Fix The Court did not sign on to Tuesday's call from progressive groups. The group released a report, however, examining recusals and non-recusals so far this term that raised questions about Kavanaugh as well as Justices Ruth Bader Ginsburg and Sonia Sotomayor, two Democratic appointees.
The report noted that Ginsburg accepted a $1 million prize on Monday from the Berggruen Institute, a think tank, which she has directed to charity. Judges on lower courts are forbidden to receive honoraria of more than $2,000.
Ginsburg's prize appeared to be the first honorarium awarded to a justice over $2,000 since at least 2012, the group found.
Sotomayor, who was paid more than $30,000 in royalties by Penguin Random House last year, did not recuse herself from deciding whether to hear a case involving the publisher, according to the report. The court refused to take the case earlier this month.
"Look, tell us more and maybe we will feel better about your lack of bias in these issues," Roth said. He added that the justices comply with their ethical obligations "98% of the time" but that "each has made unforced errors."
None of the justices responded to a request for comment sent to a court spokesperson.
Kavanaugh has previously recused himself from a case involving the CFPB. He did not participate in deciding whether the court would hear a separate challenge to the CFPB, brought by a Texas bank, because he had written an opinion in the case as an appeals court judge.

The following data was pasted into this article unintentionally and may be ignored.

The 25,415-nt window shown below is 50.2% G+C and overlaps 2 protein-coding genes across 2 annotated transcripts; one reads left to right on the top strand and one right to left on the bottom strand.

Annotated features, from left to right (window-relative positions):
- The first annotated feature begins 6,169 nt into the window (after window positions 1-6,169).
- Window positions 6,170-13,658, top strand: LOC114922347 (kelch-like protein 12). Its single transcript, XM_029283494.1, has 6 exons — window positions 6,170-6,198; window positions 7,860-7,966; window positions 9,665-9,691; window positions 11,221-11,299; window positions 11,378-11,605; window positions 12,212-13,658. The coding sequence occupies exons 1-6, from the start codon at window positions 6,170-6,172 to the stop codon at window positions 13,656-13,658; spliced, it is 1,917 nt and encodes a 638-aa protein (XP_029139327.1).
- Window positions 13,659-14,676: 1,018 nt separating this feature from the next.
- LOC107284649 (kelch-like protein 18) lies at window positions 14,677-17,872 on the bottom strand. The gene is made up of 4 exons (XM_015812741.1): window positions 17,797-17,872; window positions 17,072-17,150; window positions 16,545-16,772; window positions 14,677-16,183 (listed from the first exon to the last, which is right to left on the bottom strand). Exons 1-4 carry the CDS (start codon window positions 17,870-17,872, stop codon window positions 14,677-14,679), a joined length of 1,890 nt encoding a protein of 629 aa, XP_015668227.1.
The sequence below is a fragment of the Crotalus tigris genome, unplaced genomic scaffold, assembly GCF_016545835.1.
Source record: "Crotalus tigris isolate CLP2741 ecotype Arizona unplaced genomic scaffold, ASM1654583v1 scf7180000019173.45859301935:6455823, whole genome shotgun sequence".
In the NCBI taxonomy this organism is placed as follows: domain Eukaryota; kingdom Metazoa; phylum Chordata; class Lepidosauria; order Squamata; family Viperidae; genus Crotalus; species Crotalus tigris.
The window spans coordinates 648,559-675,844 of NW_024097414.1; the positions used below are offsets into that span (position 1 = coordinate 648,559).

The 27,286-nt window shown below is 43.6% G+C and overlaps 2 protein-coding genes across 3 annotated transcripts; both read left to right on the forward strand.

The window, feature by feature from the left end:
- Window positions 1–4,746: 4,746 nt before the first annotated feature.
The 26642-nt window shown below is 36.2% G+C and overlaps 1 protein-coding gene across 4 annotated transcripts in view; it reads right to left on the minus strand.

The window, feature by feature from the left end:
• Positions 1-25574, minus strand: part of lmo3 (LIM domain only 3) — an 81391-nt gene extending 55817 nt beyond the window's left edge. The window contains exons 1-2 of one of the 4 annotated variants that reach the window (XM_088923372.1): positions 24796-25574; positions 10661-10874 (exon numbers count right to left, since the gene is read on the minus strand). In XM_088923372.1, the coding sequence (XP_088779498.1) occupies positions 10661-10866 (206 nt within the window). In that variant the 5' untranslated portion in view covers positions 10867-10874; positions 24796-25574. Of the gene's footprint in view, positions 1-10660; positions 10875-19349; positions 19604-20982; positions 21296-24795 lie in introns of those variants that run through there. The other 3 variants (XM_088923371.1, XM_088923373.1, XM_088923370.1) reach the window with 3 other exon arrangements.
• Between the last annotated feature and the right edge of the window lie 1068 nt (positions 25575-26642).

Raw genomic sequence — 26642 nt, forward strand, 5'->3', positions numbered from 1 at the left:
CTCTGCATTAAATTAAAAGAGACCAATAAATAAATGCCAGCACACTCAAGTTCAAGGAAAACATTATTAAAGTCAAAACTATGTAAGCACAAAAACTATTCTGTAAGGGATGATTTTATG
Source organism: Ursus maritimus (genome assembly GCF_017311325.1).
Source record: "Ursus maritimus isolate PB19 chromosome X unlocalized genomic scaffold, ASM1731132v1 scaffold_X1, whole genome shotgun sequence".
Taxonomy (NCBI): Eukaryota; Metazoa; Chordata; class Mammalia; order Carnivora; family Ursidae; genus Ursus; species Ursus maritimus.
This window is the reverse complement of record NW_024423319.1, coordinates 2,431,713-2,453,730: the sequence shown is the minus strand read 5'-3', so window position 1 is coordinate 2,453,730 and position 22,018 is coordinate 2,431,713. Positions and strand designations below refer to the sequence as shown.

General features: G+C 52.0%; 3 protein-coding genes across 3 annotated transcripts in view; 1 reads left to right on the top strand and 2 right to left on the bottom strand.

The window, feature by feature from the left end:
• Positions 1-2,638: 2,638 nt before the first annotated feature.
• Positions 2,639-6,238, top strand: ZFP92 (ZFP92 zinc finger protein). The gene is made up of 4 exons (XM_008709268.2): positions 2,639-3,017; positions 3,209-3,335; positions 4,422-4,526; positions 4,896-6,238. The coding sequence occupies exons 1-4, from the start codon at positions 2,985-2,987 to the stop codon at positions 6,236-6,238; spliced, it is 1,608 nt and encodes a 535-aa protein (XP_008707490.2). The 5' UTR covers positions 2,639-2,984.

The Supreme Court refused to hear the case in March. That decision came after the Justice Department noted in a brief that Kavanaugh would likely recuse himself and that justices "may wish to wait for a vehicle in which all nine Justices are likely to participate."
The justices agreed to hear the case brought by Seila Law in October. A decision in the matter is expected before the end of June.
If the justices declare the bureau's structure unconstitutional, they could limit the director's power without scrapping the agency entirely, and Kavanaugh has written in support of such a remedy.
A ruling against the CFPB would be a symbolic loss for presidential contender Sen. Elizabeth Warren, D-Mass., who first envisioned the agency while she was a professor at Harvard Law School and who was its architect in the Obama administration.
The CFPB, which became operational in 2011, returned $12 billion in relief to consumers by 2017, according to government figures. Its activity was curtailed after Trump took office, and in September, its Trump-appointed director, Kathleen Kraninger, said she believed the bureau was unconstitutional.